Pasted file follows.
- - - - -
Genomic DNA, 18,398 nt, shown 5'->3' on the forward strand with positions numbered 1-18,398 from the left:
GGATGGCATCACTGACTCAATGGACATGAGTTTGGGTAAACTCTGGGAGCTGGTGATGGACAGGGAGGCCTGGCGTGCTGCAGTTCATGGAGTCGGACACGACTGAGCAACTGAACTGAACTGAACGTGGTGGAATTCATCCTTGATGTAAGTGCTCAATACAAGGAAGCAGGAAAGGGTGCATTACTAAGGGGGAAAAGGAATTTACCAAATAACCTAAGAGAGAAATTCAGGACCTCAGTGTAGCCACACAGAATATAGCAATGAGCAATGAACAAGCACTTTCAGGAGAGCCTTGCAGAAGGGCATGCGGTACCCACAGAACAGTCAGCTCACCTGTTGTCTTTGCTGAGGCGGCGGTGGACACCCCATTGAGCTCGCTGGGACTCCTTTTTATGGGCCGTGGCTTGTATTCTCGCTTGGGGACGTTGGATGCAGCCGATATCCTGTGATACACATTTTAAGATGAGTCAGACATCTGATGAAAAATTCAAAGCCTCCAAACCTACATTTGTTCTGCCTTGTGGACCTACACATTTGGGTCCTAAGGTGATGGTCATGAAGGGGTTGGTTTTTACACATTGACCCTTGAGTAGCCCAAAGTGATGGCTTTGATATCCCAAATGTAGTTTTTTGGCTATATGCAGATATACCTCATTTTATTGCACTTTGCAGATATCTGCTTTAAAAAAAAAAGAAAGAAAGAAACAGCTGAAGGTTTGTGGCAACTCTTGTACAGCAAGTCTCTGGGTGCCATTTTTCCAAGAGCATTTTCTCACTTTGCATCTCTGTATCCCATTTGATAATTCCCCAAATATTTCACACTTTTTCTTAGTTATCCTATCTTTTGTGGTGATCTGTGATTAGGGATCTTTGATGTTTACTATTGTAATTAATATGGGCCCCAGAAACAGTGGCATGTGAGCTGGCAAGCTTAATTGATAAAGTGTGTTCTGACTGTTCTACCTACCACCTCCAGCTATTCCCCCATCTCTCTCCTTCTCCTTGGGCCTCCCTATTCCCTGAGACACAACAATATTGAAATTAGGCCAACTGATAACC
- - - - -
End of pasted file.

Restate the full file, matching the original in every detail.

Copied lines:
Genomic DNA, 18,398 nt, shown 5'->3' on the forward strand with positions numbered 1-18,398 from the left:
GGATGGCATCACTGACTCAATGGACATGAGTTTGGGTAAACTCTGGGAGCTGGTGATGGACAGGGAGGCCTGGCGTGCTGCAGTTCATGGAGTCGGACACGACTGAGCAACTGAACTGAACTGAACGTGGTGGAATTCATCCTTGATGTAAGTGCTCAATACAAGGAAGCAGGAAAGGGTGCATTACTAAGGGGGAAAAGGAATTTACCAAATAACCTAAGAGAGAAATTCAGGACCTCAGTGTAGCCACACAGAATATAGCAATGAGCAATGAACAAGCACTTTCAGGAGAGCCTTGCAGAAGGGCATGCGGTACCCACAGAACAGTCAGCTCACCTGTTGTCTTTGCTGAGGCGGCGGTGGACACCCCATTGAGCTCGCTGGGACTCCTTTTTATGGGCCGTGGCTTGTATTCTCGCTTGGGGACGTTGGATGCAGCCGATATCCTGTGATACACATTTTAAGATGAGTCAGACATCTGATGAAAAATTCAAAGCCTCCAAACCTACATTTGTTCTGCCTTGTGGACCTACACATTTGGGTCCTAAGGTGATGGTCATGAAGGGGTTGGTTTTTACACATTGACCCTTGAGTAGCCCAAAGTGATGGCTTTGATATCCCAAATGTAGTTTTTTGGCTATATGCAGATATACCTCATTTTATTGCACTTTGCAGATATCTGCTTTAAAAAAAAAAGAAAGAAAGAAACAGCTGAAGGTTTGTGGCAACTCTTGTACAGCAAGTCTCTGGGTGCCATTTTTCCAAGAGCATTTTCTCACTTTGCATCTCTGTATCCCATTTGATAATTCCCCAAATATTTCACACTTTTTCTTAGTTATCCTATCTTTTGTGGTGATCTGTGATTAGGGATCTTTGATGTTTACTATTGTAATTAATATGGGCCCCAGAAACAGTGGCATGTGAGCTGGCAAGCTTAATTGATAAAGTGTGTTCTGACTGTTCTACCTACCACCTCCAGCTATTCCCCCATCTCTCTCCTTCTCCTTGGGCCTCCCTATTCCCTGAGACACAACAATATTGAAATTAGGCCAACTGATAACC